Kenya marked the fourth anniversary of al Shabaab attack on the El Adde KDF base in Somalia’s Gedo region last week.
The January 15, 2016 attack left scores of soldiers dead.
The death toll was not made public but it was in excess of 147 students killed in the militants’ attack on Garissa University on April 3, 2015.
As the country came to terms with the massacre, the government promised thorough investigations and a “painful lesson” to the militants.
Fresh details have, however, emerged indicating that the KDF command at the base likely ordered the camp to be blown up to avoid the soldiers being taken prisoner.
In The Soldiers Legacy, Lance Corporal Erick Lang’at, a survivor of the attack paints a grim picture of what happened.
Lang’at had just taken over sentry duties after a briefing by the outgoing sentry team.
The D Company and 9 KR had been deployed to the base 15 days before the attack.
On January 14, the outgoing sentry team had observed the movement of a vehicle a distance from El Adde town. The team suspected it was on routine smuggling activity.
“At around 5.15am on January 15, a vehicle’s headlights briefly flashed in the base’s direction and then turned off. Within no time, the engine ignited and the vehicle hurtled towards the operation base,” Lang’at writes.
He recalls the unsuccessful efforts to stop the fast-moving vehicle with rocket-propelled grenade (RPG) fire.
The driver avoided the trenches before hitting a tree in the middle of the base and detonating the bomb.
“After the explosion, everything went silent for about three minutes. In its wake, the blast had destroyed part of the operation base, leaving only one survivor in the immediate environs of the epicentre,” he writes.
Although Lang’at lacks words to describe the intensity of what turned out to a massive Vehicle Borne Improvised Device – VBIED, he says, “It is the kind of thing that I had only seen in movies. It changed from pitch black to a ball of fire that illuminated and blinded people within a radius of 200 metres and probably more”.
He continues: “As if that was not enough, there were two follow-on blasts. When I came back to my senses, much of the operation base was in disarray. I saw a thick cloud of smoke and it was clear to me that several bunkers had collapsed. At that time I was bleeding in the right eyebrow.”
His first instinct was to continue firing but a lot of damage had already been inflicted, thus reducing friendly firepower at the operation base. The enemy had already stormed the base and embarked on a series of attacks.
A few minutes later, the writer says Captain Mbau Gichui, the company’s second-in-command, assembled them to repulse the attackers.
In the other sector of the operation base, Sergeant Abudullahi Issa and Philip Kipyegon directed the troops on how to respond.
According to Lang’at, many militants were killed, but they kept attacking in waves.
“I realised I had run out of ammunition and took a magazine from a colleague who had succumbed. Recognising that holding onto the defended locality was no longer tenable, the troops abandoned their positions in small groups to make it difficult for the enemy to pursue them,” Lang’at recalls.
He and his team withdrew through the route breached by the VBIED.
However, when they were almost at the first razor wire obstacle, a colleague he was following closely was shot from behind.
“Due to the criticality of the injury, the wounded soldier turned his rifle and shot himself on the lower chin to avoid being captured by the enemy. He died instantly,” the book says.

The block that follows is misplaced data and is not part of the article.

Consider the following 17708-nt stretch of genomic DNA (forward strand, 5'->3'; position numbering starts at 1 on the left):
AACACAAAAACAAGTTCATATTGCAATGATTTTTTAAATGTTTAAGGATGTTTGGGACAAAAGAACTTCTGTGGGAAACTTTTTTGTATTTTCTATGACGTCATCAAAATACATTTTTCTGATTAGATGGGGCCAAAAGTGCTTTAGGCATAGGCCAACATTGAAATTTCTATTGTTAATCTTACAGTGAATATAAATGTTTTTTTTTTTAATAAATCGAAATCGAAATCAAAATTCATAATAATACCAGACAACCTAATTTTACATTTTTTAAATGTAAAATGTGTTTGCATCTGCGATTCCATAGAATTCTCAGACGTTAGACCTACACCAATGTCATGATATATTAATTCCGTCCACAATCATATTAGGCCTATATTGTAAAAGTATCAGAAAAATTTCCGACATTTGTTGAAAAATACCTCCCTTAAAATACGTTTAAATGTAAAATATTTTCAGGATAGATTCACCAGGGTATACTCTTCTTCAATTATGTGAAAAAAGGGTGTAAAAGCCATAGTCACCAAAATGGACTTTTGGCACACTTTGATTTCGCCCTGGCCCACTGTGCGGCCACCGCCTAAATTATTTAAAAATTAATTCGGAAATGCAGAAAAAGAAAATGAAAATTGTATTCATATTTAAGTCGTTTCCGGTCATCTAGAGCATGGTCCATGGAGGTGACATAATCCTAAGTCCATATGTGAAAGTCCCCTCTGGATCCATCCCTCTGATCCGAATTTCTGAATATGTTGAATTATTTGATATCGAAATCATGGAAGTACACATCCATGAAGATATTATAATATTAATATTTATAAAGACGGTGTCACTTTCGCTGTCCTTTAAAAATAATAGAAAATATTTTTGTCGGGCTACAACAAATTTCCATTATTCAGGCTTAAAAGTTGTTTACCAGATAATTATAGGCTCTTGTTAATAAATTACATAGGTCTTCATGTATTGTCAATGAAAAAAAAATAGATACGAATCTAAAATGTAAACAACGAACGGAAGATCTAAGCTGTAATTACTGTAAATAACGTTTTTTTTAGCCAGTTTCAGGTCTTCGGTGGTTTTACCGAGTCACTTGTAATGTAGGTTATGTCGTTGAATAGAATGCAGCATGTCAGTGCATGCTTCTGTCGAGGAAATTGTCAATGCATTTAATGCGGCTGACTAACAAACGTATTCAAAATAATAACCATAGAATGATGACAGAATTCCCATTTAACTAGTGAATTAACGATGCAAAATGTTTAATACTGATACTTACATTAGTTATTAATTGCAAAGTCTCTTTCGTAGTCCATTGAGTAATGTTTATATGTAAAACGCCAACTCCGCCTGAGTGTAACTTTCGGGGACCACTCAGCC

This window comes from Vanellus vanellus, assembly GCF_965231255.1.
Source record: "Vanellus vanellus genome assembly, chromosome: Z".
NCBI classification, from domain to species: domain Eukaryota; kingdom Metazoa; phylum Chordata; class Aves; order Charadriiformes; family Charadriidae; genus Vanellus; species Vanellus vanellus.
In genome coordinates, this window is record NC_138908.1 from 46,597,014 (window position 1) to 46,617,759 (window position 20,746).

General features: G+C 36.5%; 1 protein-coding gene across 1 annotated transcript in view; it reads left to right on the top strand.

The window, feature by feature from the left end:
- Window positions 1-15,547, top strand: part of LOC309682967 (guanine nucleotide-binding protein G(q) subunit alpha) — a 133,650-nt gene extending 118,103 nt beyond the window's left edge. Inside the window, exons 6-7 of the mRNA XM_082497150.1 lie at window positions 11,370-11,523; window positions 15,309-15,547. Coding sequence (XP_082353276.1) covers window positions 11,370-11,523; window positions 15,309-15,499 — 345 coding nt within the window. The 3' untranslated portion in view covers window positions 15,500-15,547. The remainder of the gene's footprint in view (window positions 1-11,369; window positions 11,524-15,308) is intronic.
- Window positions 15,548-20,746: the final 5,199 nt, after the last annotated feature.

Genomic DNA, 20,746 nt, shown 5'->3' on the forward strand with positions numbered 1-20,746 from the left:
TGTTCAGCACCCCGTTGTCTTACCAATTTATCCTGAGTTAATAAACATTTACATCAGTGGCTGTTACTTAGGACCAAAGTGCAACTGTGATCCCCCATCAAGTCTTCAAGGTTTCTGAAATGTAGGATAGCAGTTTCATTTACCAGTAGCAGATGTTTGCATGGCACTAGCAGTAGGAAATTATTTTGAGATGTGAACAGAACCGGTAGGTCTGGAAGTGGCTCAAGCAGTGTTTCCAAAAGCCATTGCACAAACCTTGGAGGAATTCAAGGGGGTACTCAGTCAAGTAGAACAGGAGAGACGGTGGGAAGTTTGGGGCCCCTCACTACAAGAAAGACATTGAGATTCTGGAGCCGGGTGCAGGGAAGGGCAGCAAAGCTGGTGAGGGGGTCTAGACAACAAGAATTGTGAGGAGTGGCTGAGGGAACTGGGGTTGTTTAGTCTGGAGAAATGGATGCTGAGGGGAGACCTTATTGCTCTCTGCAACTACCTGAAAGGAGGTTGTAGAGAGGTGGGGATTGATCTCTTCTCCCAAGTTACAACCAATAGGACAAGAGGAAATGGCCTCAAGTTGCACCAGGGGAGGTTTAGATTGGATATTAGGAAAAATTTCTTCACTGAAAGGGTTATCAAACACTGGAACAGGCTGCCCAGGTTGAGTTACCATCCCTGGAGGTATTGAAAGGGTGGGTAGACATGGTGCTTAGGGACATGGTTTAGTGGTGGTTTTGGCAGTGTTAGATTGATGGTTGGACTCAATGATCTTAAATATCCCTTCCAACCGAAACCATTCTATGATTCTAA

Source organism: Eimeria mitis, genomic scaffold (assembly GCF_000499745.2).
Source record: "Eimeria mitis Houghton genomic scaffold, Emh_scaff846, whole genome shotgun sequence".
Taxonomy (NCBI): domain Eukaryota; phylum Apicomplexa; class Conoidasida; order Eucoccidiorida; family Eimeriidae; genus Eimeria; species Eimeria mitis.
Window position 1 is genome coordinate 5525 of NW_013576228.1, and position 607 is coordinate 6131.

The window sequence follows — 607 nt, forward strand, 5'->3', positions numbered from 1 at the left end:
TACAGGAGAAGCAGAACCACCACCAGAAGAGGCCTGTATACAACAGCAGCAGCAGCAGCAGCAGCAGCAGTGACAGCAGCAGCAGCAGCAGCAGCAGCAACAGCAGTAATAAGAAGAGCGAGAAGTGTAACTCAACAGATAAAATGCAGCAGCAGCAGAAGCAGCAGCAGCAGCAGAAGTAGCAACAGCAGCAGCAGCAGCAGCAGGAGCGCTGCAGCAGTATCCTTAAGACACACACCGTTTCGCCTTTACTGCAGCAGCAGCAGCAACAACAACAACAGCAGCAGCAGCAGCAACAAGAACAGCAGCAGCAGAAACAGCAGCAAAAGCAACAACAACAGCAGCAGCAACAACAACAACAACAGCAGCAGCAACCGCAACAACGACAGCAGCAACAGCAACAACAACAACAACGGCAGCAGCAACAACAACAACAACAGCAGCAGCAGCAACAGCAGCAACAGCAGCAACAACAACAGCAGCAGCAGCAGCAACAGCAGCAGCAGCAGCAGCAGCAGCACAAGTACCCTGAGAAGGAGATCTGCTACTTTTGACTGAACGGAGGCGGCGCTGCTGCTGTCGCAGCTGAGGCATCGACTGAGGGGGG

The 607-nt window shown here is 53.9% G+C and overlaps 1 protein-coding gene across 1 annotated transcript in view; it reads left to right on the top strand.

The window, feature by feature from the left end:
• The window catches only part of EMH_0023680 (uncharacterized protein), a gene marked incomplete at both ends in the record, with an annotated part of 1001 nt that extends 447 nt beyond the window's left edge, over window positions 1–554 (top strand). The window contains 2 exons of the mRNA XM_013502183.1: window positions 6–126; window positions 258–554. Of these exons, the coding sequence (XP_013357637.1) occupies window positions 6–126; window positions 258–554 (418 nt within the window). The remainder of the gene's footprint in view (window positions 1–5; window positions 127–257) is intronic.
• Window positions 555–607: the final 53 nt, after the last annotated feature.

The writer continued moving towards the operation’s base outer barrier. Unfortunately, another sergeant who attempted to use the same route got entangled in the razor wire and died from the injuries.
On his way out, Lang’at linked up with some other survivors and began their march to safety.
The soldiers discussed the safest route to follow and upon agreement, they agreed to split, with some walking along the road to link up with the rescue teams while the others, Lang’at included, moving across.
“Unfortunately, the seven who used the road are still missing in action to date,” he says.
Lang’at’s group traversed the scrubland and after 30km, one of them suggested they take a brief rest. “We agreed though hesitantly and it is at this point that one of us passed on while sitting under a tree. We said a prayer for him and reluctantly left his body behind.”
Amid the confusion, Lang’at remembered he had a phone which he used to reach his commanding officer, who luckily linked him with the search pilot.
“Luckily, communication went through and the rescue helicopters located us. I cried in relief when we landed in a Kenyan military camp along the common border with Somalia.”
Al Shabaab claimed to have captured 12 Kenyan soldiers, including the commanding officer.
These soldiers, according to Chief of Defence Forces (CDF) General Samson Mwathethe, are being used by the militants as a human shield.
Although the KDF rubbished reports that the country had lost over 180 soldiers, a new death toll from open-source information indicates that the deaths ranged from 141 to 185 troops.
Around 40 survivors managed to escape and an unknown number are still unaccounted for.
Sources said DNA samples were taken from 143 bodies at the scene, most of which were burned beyond recognition.
Under the Amisom peace-keeping mission, Kenya has 3,000-plus troops manning Sector 2.
The troops have contributed to Amisom’s rollback of territory controlled by Shabaab.
Global terrorism database compiled by the National Consortium for the Study of Terrorism and Response to Terrorism (better known as Start indicates between 2013 and 2017, Kenya has suffered 373 terror attacks. Some 929 people have been killed, 1,149 injured and 666 taken hostage.
President Uhuru Kenyatta has maintained that KDF soldiers will remain in Somalia until the militants are wiped out.